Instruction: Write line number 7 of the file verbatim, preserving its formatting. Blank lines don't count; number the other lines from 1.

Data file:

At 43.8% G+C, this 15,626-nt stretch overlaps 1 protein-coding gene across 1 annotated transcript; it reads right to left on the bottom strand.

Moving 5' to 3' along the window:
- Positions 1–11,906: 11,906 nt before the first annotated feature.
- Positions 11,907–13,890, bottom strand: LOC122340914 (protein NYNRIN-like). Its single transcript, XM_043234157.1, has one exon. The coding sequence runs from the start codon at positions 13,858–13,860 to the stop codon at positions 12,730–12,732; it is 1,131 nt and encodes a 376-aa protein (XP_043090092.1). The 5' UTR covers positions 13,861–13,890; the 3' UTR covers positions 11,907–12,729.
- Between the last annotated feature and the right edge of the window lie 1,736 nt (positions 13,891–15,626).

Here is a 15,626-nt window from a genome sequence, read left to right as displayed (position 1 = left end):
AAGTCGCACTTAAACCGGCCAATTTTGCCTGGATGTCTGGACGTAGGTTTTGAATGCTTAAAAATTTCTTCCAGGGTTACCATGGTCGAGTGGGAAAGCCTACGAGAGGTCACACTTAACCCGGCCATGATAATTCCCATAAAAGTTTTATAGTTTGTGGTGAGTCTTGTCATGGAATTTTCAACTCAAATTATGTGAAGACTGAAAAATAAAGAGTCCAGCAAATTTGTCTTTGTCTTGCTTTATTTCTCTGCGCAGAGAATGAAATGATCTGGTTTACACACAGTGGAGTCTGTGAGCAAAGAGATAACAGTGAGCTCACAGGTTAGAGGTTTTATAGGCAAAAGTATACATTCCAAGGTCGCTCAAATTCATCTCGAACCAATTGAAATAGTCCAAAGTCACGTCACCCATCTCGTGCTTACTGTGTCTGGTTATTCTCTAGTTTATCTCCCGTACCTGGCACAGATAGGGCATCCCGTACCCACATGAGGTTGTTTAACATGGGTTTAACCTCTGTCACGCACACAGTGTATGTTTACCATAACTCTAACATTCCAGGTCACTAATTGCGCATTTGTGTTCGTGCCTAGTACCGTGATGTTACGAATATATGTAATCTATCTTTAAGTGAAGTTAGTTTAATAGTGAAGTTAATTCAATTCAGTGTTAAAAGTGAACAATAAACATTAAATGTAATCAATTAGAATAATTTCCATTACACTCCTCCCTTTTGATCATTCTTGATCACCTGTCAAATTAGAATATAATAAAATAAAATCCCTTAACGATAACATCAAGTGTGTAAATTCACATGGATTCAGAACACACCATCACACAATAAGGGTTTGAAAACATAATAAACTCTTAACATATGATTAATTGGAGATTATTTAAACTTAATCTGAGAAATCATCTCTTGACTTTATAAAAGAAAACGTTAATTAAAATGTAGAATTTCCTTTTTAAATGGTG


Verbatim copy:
AAGTCGCACTTAAACCGGCCAATTTTGCCTGGATGTCTGGACGTAGGTTTTGAATGCTTAAAAATTTCTTCCAGGGTTACCATGGTCGAGTGGGAAAGCCTACGAGAGGTCACACTTAACCCGGCCATGATAATTCCCATAAAAGTTTTATAGTTTGTGGTGAGTCTTGTCATGGAATTTTCAACTCAAATTATGTGAAGACTGAAAAATAAAGAGTCCAGCAAATTTGTCTTTGTCTTGCTTTATTTCTCTGCGCAGAGAATGAAATGATCTGGTTTACACACAGTGGAGTCTGTGAGCAAAGAGATAACAGTGAGCTCACAGGTTAGAGGTTTTATAGGCAAAAGTATACATTCCAAGGTCGCTCAAATTCATCTCGAACCAATTGAAATAGTCCAAAGTCACGTCACCCATCTCGTGCTTACTGTGTCTGGTTATTCTCTAGTTTATCTCCCGTACCTGGCACAGATAGGGCATCCCGTACCCACATGAGGTTGTTTAACATGGGTTTAACCTCTGTCACGCACACAGTGTATGTTTACCATAACTCTAACATTCCAGGTCACTAATTGCGCATTTGTGTTCGTGCCTAGTACCGTGATGTTACGAATATATGTAATCTATCTTTAAGTGAAGTTAGTTTAATAGTGAAGTTAATTCAATTCAGTGTTAAAAGTGAACAATAAACATTAAATGTAATCAATTAGAATAATTTCCATTACACTCCTCCCTTTTGATCATTCTTGATCACCTGTCAAATTAGAATATAATAAAATAAAATCCCTTAACGATAACATCAAGTGTGTAAATTCACATGGATTCAGAACACACCATCACACAATAAGGGTTTGAAAACATAATAAACTCTTAACATATGATTAATTGGAGATTATTTAAACTTAATCTGAGAAATCATCTCTTGACTTTATAAAAGAAAACGTTAATTAAAATGTAGAATTTCCTTTTTAAATGGTG